I remember the call like it was yesterday. As we rolled into the scene, we immediately saw the “man down” we had been dispatched to. Even from a distance, it was apparent our patient was covered in blood. As we got closer, we saw plenty more blood on the ground around him.
Fortunately for both the patient and my EMS team, a steady drizzle had made the bleeding look far worse than it really was, but he still had significant blood loss from the 30-inch chainsaw that had carved its way into his left thigh. As with any call like this, the first few minutes were pretty hectic as we worked to control the bleeding and establish vascular access, leaving us little time to connect and socialize with the patient.
With the bleeding under control and two 16-gauge IVs in place, things were far more stable than they had been a few minutes earlier. As we got the wheels rolling toward the trauma center, I had a chance to get some background information on just what had gone down. As the story went, he was out chopping up trees that had come down in a windstorm a couple of weeks earlier. None of the trees were close to the size that required such a hefty chainsaw, but he told us his 14-inch electric saw wasn’t working and he was tired of hearing his wife complain about the mess in the yard, so he decided to get his “big boy” and take care of business. As you might have guessed, adult beverages were involved, and that’s never a good thing when using a chainsaw. He ended by admitting he was just trying to wrap up the project and get out of the rain when he stepped onto the logs and made the next cut between his legs. He was almost through the cut when the saw bound up, kicking the saw upward as he fell backward, with the end result being a massive 10-inch cut into his posterior thigh that miraculously stopped just before digging into the femur.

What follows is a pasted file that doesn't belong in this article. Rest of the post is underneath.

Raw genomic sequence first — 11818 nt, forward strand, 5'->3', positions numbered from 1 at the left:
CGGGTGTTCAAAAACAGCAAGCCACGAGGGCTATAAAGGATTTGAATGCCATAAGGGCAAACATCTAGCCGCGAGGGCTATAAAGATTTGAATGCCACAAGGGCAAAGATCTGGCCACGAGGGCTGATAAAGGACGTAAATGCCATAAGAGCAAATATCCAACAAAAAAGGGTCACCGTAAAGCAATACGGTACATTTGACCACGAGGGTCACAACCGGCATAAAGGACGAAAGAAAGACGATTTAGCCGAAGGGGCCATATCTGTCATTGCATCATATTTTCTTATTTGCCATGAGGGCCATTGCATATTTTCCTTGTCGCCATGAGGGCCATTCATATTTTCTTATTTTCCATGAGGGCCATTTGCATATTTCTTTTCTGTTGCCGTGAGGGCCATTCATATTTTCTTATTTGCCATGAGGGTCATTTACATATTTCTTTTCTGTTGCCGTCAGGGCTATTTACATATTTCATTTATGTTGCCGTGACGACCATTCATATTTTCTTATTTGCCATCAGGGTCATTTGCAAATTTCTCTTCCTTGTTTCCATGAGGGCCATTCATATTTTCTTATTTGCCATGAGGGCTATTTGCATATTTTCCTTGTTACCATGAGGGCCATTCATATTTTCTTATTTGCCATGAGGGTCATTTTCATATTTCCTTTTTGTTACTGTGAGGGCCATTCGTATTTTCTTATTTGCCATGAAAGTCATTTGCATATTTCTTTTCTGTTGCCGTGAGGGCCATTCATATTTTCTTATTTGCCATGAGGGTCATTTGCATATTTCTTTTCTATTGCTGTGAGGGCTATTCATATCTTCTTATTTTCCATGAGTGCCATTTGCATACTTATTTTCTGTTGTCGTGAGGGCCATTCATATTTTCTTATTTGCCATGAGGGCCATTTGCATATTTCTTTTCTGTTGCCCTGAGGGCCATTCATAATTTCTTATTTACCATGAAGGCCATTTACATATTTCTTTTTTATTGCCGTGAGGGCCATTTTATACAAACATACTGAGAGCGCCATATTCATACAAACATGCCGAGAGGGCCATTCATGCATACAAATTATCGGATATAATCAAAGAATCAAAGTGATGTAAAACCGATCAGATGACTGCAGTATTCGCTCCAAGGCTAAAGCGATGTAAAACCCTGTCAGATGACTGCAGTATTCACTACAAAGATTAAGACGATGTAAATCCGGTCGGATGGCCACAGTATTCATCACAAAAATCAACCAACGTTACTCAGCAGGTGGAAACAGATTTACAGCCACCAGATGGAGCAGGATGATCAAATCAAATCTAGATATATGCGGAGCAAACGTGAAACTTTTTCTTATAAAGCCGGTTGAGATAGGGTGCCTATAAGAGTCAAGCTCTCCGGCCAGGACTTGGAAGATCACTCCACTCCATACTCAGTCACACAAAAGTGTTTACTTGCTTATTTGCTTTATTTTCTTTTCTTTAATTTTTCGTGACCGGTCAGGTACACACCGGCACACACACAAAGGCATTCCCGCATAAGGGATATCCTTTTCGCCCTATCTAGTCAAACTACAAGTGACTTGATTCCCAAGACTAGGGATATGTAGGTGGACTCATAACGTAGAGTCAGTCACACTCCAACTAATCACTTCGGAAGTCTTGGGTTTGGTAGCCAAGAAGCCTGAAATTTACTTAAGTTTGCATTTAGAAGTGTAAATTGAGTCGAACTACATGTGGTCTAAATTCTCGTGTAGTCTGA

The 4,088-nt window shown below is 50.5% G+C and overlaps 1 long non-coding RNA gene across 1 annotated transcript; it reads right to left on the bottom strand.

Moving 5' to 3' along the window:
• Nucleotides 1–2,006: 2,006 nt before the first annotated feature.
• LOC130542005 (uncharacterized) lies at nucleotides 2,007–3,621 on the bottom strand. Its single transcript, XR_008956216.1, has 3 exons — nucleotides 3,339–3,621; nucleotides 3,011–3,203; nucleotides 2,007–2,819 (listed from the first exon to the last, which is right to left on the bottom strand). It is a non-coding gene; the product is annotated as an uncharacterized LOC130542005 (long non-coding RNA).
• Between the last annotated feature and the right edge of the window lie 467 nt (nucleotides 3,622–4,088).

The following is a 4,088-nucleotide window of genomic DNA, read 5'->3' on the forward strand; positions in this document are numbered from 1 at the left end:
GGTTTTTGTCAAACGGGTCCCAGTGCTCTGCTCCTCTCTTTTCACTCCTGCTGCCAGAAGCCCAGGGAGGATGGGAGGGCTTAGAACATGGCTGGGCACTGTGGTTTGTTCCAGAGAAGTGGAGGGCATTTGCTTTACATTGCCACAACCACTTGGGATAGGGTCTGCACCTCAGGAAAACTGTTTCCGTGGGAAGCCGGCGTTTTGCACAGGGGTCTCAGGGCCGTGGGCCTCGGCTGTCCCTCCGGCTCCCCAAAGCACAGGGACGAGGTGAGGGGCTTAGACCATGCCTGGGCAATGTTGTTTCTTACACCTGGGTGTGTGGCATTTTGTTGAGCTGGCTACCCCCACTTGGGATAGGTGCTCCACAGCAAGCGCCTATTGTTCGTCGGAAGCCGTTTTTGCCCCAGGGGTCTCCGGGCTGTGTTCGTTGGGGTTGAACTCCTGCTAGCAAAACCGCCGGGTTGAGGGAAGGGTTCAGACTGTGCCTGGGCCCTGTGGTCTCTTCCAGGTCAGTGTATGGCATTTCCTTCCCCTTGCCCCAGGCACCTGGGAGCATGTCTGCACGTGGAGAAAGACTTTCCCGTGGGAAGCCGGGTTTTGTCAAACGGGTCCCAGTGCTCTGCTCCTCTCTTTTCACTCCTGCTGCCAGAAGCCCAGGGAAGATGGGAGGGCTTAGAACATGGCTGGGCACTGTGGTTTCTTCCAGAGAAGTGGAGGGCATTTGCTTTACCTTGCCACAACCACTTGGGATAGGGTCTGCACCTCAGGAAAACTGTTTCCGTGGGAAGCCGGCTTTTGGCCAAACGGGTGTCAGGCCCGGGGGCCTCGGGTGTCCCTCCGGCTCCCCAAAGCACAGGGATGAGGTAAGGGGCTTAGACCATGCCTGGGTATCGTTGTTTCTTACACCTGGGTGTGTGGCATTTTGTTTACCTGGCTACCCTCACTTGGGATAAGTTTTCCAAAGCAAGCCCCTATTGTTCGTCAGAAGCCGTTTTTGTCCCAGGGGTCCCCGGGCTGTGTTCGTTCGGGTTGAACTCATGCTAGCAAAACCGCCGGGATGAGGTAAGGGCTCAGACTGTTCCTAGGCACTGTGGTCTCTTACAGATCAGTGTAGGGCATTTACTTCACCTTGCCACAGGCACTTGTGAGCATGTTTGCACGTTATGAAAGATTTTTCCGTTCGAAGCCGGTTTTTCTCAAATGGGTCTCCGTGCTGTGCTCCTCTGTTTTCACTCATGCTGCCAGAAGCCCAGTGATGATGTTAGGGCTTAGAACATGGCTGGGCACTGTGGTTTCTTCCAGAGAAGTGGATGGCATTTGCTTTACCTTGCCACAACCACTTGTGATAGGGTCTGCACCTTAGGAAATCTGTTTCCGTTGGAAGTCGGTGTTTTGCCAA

Having finished his tale of woe, he looked at me and said, “I guess what I did was pretty stupid, wasn’t it?” To me, the answer was a no-brainer, but as I had been taught earlier by a sage physician, I gave a three-second pause before offering my reply: “I don’t believe it’s the best choice you’ve ever made.”
Arguably, one of the more profound observations about our profession, which I’ve heard dozens of times, is: “Unless stupidity and alcohol are outlawed, employment opportunities in EMS remain golden.” While the message remains a bit glib, one cannot argue the validity of the statement. We see countless events that are the result of drinking and doing something stupid shortly thereafter.
That being said, it is important to note that stupid things are not solely in the domain of stupid people. I had a 24-year-old patient with a BS degree in physics who hit one of his father’s nitroglycerin tabs with a steel shank hammer to see if the substance remained “explosive” after being made into a pill. His got his answer when part of the hammer was blown off, tearing a massive rip in his face as it went by. You don’t get a BS in physics by being stupid, but hitting a nitro tab with a hammer would never, ever get placed in the Smart File.
Part of the practice of quality prehospital care is our commitment to treat each and every patient with courtesy and respect. Of course, woven into that is the need to communicate with patients honestly. To tell a patient he is going to “feel a little stick” when you are holding a 16-gauge IV in your hand is an outright lie. Any catheter you can almost see through is by no means a “little stick.”
This is where the three-second pause really comes in handy. That brief interlude actually gives patients the opportunity to answer their own question. At times when the patient doesn’t add up the numbers quickly and accurately, you still need to answer the question. In that case, the three-second pause gives you time to come up with a truthful answer that doesn’t bludgeon the patient emotionally. Like the question from my chainsaw-wielding patient, I could just have easily answered, “Hey, I just Googled the word stupid and your picture came up immediately.” Clearly, that is an unprofessional response that serves no purpose other than to humiliate another human being.